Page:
Page last updated at 11:10 GMT, Tuesday, 8 September 2009 12:10 UK

Teachers spot trouble in a name

classroom
Can teachers really predict behaviour from a name?

Teachers think they can tell which pupils are likely to play up by looking at their names, a survey suggests.

The poll of 3,000 teachers found more than one in three expected pupils with certain names to be more disruptive.

Pupils called Callum, Connor, Jack, Chelsea, Courtney and Chardonnay were among some of the ones to watch.

The online survey by parenting club Bounty.com found 49% of UK teachers made assumptions about a child when they first looked down the register.

But it is not all bad news, with 57% of the teachers surveyed saying the naughtier children tended to be more popular than their better behaved peers.

More than a third said the naughtiest pupils were often the brightest and the more sensitive.

Naughty list

Many teachers (69%) said they had difficulty pronouncing some of the more obscure names chosen by parents.

NAUGHTIEST NAMES
Callum
Connor
Jack
Daniel
Brandon
Charlie
Chelsea
Courtney
Chardonnay
Aleisha
Casey
Crystal

And 71% of teachers admitted to have a private chuckle over some of the more unusual names.

The survey also asked teachers what the brightest children tended to be called, with Alexander, Adam, Christopher, Benjamin, Edward, Elizabeth, Charlotte, Emma, Hannah and Rebecca coming in as the brainiest names.

Names of the most popular children in the class included Jack, Daniel, Charlie, Callum, Emma, Charlotte, Hannah and Anna.

Faye Mingo from Bounty.com said: "Teachers are only human and make assumptions like the rest of us.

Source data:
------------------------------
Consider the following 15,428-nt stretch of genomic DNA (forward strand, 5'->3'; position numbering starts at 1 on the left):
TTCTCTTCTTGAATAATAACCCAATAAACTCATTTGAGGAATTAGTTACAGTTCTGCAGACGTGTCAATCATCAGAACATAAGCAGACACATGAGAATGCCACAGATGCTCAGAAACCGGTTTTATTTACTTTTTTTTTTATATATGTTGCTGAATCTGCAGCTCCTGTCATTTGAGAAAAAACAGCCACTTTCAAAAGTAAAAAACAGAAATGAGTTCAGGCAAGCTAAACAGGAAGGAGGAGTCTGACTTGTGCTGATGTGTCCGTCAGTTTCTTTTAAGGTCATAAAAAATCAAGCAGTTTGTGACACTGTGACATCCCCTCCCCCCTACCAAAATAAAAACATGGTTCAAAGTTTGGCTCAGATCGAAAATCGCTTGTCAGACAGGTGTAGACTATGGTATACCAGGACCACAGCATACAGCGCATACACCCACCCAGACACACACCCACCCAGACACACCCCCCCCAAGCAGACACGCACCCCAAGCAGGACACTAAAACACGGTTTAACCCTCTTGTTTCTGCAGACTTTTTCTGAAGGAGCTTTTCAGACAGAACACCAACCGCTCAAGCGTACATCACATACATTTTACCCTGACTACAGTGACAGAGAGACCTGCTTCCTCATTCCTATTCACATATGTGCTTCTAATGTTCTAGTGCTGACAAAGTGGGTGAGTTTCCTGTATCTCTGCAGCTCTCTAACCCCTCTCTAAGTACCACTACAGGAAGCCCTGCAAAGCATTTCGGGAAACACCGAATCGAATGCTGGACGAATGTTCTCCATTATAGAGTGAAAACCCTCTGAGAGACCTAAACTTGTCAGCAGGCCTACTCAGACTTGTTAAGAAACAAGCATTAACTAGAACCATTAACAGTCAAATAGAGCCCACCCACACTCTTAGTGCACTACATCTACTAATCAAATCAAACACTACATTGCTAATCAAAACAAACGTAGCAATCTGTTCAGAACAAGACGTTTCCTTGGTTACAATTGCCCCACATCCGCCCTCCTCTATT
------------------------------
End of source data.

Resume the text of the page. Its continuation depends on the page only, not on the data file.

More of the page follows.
"Rightly or wrongly, most of us make assumptions based on something as simple as a person's name and we base these on our previous experiences.

"It's only natural for teachers to make judgments based on the behaviour and performance of former pupils with the same name, but I'm sure that they are happy for to be proved wrong."



Print Sponsor


SEE ALSO
Help, my name's Lolita
13 Feb 08 |  Magazine

RELATED INTERNET LINKS
The BBC is not responsible for the content of external internet sites


FEATURES, VIEWS, ANALYSIS
Has China's housing bubble burst?
How the world's oldest clove tree defied an empire
Why Royal Ballet principal Sergei Polunin quit

BBC navigation

BBC © 2014 The BBC is not responsible for the content of external sites. Read more.

This page is best viewed in an up-to-date web browser with style sheets (CSS) enabled. While you will be able to view the content of this page in your current browser, you will not be able to get the full visual experience. Please consider upgrading your browser software or enabling style sheets (CSS) if you are able to do so.

Americas Africa Europe Middle East South Asia Asia Pacific